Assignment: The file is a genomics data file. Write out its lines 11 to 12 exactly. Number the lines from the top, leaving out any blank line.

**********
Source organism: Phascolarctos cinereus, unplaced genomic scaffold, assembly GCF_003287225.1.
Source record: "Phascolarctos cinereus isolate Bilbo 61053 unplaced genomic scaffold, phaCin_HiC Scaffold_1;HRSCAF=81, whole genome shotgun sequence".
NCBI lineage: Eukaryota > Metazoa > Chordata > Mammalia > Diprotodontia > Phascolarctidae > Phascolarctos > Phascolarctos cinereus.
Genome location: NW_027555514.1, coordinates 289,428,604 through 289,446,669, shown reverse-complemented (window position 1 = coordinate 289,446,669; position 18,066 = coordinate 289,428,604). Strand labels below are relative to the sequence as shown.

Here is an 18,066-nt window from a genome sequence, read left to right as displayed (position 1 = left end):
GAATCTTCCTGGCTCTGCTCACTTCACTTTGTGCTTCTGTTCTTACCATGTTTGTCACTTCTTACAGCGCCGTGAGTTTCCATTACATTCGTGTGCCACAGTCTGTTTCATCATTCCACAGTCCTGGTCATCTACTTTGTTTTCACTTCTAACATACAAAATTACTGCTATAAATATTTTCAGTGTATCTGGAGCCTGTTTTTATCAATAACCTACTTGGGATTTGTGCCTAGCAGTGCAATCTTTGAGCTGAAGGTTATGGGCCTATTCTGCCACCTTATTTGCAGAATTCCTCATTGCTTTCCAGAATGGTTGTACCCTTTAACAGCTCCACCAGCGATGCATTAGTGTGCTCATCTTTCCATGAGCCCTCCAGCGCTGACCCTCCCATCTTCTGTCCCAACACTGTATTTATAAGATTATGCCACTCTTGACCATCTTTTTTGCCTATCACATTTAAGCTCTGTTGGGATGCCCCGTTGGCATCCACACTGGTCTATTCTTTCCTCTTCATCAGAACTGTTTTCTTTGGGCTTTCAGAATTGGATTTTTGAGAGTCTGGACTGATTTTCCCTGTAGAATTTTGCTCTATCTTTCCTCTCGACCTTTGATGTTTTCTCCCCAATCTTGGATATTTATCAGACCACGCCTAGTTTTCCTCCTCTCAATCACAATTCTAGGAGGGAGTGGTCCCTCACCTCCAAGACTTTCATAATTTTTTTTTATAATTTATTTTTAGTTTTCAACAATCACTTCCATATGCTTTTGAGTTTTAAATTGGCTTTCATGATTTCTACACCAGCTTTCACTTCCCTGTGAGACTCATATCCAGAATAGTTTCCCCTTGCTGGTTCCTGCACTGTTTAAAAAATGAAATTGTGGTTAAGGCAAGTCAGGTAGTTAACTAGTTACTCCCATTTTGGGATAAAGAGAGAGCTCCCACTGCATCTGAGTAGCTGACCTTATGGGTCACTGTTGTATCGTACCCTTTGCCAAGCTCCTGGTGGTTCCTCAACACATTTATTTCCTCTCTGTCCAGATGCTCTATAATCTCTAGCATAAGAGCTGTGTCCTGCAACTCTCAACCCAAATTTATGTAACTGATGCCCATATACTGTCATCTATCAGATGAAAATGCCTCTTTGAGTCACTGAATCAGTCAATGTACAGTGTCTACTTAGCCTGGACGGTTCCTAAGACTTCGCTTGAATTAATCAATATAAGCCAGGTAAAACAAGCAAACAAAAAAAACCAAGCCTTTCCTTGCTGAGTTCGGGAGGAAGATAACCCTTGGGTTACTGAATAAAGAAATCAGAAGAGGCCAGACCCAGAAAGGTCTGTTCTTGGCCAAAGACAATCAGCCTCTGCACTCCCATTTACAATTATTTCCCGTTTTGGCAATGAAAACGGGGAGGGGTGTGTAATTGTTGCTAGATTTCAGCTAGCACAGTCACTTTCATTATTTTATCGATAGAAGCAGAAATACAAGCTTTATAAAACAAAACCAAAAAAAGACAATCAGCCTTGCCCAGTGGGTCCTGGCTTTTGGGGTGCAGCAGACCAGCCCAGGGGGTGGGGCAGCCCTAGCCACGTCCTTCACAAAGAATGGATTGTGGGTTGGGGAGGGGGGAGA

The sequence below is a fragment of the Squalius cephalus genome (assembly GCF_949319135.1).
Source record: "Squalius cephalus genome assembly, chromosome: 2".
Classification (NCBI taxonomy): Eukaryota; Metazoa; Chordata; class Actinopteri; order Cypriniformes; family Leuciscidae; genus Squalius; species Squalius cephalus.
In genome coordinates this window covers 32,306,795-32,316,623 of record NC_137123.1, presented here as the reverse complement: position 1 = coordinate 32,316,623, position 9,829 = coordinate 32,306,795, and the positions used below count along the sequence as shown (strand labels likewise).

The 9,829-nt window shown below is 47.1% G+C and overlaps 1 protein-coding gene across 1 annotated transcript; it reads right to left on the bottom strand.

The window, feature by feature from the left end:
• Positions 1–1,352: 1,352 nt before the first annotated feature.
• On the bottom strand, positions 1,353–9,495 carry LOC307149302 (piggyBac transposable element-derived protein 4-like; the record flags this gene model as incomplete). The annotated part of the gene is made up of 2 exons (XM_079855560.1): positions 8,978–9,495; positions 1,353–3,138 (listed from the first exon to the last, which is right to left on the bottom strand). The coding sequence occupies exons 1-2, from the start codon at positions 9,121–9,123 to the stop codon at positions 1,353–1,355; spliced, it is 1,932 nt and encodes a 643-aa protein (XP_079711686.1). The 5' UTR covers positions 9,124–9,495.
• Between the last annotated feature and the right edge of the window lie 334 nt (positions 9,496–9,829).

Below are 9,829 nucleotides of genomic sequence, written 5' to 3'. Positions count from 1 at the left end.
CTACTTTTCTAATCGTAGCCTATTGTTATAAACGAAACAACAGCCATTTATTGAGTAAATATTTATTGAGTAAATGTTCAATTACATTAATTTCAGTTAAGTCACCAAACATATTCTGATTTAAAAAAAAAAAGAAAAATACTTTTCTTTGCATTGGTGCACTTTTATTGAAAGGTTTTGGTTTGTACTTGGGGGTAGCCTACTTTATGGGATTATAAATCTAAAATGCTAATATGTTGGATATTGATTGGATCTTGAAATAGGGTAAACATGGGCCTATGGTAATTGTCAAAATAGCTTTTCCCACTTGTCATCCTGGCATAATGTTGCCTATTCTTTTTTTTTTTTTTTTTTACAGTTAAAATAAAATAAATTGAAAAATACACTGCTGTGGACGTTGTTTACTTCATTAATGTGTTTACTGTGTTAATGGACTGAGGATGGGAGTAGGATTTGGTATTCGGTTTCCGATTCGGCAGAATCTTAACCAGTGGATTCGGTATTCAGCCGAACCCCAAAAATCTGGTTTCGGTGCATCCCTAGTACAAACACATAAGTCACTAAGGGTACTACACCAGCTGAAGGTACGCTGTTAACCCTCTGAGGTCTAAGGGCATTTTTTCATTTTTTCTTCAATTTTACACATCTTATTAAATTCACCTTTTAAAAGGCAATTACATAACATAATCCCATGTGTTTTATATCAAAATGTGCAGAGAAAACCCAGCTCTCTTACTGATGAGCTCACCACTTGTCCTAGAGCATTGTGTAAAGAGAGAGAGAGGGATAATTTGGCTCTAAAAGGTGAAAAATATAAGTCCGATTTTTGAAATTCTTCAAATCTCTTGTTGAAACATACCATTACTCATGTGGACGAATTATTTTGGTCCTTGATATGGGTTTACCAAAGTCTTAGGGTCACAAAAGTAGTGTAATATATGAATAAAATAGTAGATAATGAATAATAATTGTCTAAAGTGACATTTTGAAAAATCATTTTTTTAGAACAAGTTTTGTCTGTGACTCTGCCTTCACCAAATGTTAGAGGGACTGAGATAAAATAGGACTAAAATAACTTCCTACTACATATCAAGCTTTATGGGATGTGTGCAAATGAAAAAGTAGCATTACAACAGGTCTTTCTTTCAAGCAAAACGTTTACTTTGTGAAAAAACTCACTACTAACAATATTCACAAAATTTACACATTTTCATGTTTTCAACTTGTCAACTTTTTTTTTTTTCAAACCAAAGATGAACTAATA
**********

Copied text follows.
The 9,829-nt window shown below is 47.1% G+C and overlaps 1 protein-coding gene across 1 annotated transcript; it reads right to left on the bottom strand.

The window, feature by feature from the left end: